When we reach nerdvana, even the law will be automated.
A human court, however, has decided that a current form of automated law enforcement is actually unenforceable, at least in Florida.
I am grateful to the open-eyed bloodhounds at Watchdog for spotting a Florida appeals court ruling.
The judges mulled the fact that private owners of red-light cameras were the ones who sent out tickets. The judges concluded: "Hang on, that's not legal."
Clearly, those weren't the literal words used in the judgment (PDF). The Fourth District Court of Appeals phrased it like this: "The City is not authorized to delegate police power by entering into a contract that allows a private vendor to screen data and decide whether a violation has occurred before sending that data to a traffic infraction enforcement officer to use as the basis for authorizing a citation."
The city in question is Hollywood, Fla. The court went further and said: "Dismissal of the citation is the appropriate remedy where a private third party effectively decides whether a traffic violation has occurred and a citation should be issued."
This particular case involved American Traffic Solutions. It bills itself as "the leading provider of traffic safety, mobility and compliance solutions for state and local governments, commercial fleets and rental car companies."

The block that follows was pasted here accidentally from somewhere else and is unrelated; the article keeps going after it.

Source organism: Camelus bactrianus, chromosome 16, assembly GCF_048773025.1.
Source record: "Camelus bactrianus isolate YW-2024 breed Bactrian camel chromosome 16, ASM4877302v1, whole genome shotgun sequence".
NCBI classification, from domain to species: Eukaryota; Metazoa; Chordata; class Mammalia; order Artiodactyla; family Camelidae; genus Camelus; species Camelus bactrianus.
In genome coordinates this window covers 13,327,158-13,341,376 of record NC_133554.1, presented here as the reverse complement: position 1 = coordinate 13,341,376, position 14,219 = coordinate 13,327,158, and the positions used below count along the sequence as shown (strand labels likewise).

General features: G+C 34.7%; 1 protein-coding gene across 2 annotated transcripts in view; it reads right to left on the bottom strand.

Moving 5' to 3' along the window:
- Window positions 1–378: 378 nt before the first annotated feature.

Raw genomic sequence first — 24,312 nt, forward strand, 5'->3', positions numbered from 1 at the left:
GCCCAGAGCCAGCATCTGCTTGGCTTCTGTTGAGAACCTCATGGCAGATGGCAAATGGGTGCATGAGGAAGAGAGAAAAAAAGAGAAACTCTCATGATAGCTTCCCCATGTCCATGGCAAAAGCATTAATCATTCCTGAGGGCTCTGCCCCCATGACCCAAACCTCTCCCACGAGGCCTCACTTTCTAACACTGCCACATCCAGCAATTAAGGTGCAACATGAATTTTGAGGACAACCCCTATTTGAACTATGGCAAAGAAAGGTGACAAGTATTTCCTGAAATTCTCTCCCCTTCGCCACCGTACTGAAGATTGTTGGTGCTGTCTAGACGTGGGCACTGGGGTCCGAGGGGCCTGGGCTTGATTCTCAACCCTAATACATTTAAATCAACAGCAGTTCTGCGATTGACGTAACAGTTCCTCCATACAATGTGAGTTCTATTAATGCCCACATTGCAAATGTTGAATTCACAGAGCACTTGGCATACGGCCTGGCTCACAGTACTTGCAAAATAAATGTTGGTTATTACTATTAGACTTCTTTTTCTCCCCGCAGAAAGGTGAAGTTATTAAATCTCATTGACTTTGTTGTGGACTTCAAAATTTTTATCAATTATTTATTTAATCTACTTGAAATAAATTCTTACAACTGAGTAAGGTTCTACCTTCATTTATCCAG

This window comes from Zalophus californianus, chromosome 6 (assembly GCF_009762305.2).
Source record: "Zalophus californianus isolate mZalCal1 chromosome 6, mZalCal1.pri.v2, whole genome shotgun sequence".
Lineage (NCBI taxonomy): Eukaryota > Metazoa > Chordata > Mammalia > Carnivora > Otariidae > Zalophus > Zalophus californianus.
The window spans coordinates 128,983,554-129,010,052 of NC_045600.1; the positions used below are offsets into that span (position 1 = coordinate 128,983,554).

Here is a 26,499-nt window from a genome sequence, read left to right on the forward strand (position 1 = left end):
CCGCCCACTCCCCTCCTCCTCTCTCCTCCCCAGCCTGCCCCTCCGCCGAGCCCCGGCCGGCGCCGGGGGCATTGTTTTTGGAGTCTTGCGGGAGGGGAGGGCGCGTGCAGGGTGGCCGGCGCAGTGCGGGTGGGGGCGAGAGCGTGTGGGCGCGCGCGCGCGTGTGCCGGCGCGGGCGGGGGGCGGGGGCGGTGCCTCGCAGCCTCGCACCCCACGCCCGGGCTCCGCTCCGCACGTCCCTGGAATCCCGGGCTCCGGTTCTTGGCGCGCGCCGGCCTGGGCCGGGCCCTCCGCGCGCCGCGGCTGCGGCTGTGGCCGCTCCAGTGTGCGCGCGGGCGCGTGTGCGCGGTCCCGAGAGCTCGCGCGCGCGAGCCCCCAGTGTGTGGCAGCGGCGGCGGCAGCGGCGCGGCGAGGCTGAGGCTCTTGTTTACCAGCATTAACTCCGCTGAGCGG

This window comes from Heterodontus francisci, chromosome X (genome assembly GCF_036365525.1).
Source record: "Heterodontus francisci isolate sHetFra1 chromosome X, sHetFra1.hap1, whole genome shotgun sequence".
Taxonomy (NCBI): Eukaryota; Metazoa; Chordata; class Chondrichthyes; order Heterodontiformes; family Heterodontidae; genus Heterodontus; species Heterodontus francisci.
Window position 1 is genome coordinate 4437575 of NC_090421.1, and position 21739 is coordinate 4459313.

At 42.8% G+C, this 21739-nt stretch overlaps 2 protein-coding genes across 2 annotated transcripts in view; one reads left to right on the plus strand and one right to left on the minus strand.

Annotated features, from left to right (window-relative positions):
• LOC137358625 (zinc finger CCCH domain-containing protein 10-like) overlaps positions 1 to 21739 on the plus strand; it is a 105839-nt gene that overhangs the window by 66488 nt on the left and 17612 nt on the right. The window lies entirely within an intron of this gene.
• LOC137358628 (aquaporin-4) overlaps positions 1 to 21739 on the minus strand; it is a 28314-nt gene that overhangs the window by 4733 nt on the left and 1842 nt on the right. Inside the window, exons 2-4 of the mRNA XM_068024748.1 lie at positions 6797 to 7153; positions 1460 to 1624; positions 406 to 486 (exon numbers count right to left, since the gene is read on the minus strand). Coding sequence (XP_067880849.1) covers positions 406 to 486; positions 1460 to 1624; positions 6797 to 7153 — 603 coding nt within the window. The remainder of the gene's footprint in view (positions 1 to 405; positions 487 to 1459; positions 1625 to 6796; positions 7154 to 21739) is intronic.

It also boasts "over 3,000 Road Safety Camera systems installed and operating throughout the United States and Canada."
The company subpoenaed Eric Arem in 2011. He fought and lost, but won on appeal.
I have contacted the city of Hollywood to ask whether it will fight the ruling or whether it will have all the tickets reissued by the police department. There is also the option, presumably, of refunding money illegally obtained.
At the heart of the use of cameras -- whether at red lights or on highways -- is the suspicion that they're mere moneymakers. Last year, an Ohio judge described speed cameras as "."
Earlier this year, residents of Tamarac, Fla., were incensed that a red-light camera.
Then there was the Baltimore case of a man who received a camera ticket that claimed he was speeding. It was sent with.
Of course, if this is all about money, the city of Hollywood may merely consider whether there's a cheap way to get tickets sent by its police department. If there is, perhaps nothing will change.
Who would be surprised, though, if the cost of actually having a member of law enforcement examine every ticket before it's sent means red-light cameras slink out of town?